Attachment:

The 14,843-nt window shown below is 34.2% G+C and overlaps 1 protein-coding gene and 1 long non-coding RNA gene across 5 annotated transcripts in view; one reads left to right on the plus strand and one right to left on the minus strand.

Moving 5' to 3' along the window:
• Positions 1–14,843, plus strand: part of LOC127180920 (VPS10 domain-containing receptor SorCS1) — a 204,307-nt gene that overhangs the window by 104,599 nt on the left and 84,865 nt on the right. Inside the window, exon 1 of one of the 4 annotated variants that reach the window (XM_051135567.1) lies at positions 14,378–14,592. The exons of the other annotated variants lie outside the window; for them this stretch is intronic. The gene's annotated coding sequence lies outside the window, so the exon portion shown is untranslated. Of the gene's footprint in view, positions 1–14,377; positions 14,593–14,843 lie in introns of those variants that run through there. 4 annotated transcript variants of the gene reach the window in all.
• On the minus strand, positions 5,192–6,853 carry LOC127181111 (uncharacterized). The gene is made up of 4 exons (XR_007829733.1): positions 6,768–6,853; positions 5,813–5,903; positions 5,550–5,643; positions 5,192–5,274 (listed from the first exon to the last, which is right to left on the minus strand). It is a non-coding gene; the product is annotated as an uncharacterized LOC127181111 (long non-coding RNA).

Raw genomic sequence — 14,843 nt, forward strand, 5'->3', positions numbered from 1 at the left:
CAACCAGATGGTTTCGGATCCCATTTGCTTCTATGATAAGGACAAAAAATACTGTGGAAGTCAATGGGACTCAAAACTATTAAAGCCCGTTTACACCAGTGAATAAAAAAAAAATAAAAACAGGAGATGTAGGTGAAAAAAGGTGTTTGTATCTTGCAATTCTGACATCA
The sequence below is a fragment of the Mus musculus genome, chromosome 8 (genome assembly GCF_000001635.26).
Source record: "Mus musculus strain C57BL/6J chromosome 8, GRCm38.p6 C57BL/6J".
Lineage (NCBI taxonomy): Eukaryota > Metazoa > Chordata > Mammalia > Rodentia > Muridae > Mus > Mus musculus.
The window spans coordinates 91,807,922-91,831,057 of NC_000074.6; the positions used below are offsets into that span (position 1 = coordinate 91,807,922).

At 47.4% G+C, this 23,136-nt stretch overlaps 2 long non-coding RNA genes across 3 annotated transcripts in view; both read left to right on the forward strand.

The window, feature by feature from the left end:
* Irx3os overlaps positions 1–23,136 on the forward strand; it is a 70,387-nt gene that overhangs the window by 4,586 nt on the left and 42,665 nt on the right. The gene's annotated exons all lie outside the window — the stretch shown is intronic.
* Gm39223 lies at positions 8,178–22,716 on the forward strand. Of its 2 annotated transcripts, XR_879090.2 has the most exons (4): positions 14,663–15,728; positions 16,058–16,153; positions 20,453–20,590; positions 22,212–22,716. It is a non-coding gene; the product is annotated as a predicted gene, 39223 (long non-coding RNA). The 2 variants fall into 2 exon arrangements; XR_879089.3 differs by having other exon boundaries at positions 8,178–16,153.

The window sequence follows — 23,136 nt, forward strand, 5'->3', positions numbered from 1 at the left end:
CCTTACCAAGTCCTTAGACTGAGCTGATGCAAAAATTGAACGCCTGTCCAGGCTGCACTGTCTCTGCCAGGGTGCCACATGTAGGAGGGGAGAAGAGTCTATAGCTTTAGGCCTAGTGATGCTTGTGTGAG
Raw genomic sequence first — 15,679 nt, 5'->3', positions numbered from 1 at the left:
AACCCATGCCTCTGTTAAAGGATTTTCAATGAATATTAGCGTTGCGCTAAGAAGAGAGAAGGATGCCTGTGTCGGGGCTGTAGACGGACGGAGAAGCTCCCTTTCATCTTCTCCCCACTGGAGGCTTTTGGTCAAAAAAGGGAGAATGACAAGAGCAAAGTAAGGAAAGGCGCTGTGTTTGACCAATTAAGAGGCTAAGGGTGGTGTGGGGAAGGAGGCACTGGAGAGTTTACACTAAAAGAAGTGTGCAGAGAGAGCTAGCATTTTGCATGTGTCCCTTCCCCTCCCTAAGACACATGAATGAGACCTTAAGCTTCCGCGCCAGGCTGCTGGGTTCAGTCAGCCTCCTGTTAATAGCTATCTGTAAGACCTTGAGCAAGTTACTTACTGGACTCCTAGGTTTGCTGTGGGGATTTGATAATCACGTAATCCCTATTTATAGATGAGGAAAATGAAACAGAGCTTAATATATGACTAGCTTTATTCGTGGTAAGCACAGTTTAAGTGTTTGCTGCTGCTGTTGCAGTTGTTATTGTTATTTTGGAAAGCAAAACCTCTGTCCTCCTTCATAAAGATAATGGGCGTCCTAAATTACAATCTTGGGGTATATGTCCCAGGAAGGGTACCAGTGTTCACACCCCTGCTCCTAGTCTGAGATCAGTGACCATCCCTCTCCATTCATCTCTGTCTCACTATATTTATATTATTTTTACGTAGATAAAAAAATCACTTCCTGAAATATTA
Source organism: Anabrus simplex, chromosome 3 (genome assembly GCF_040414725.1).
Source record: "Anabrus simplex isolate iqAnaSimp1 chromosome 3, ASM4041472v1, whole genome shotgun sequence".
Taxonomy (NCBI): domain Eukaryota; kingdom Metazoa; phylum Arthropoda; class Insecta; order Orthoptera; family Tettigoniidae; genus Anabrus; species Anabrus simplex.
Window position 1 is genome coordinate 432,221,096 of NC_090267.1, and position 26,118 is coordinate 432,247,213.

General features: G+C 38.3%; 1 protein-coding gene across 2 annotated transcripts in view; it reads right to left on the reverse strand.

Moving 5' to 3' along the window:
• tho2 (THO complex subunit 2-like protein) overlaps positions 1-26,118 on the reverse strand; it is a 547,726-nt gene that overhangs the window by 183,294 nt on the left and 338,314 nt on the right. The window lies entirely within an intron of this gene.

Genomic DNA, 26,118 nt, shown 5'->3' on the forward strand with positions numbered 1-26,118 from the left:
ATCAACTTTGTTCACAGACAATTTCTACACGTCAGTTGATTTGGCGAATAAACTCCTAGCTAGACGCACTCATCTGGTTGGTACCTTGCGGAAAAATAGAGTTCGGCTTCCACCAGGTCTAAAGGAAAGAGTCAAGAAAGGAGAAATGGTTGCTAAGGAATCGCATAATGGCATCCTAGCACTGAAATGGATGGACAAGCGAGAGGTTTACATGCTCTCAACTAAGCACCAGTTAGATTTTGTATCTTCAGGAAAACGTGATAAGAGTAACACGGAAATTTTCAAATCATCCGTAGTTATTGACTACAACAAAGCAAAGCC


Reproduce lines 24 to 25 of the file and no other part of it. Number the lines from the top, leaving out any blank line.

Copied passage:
Moving 5' to 3' along the window:
• tho2 (THO complex subunit 2-like protein) overlaps positions 1-26,118 on the reverse strand; it is a 547,726-nt gene that overhangs the window by 183,294 nt on the left and 338,314 nt on the right. The window lies entirely within an intron of this gene.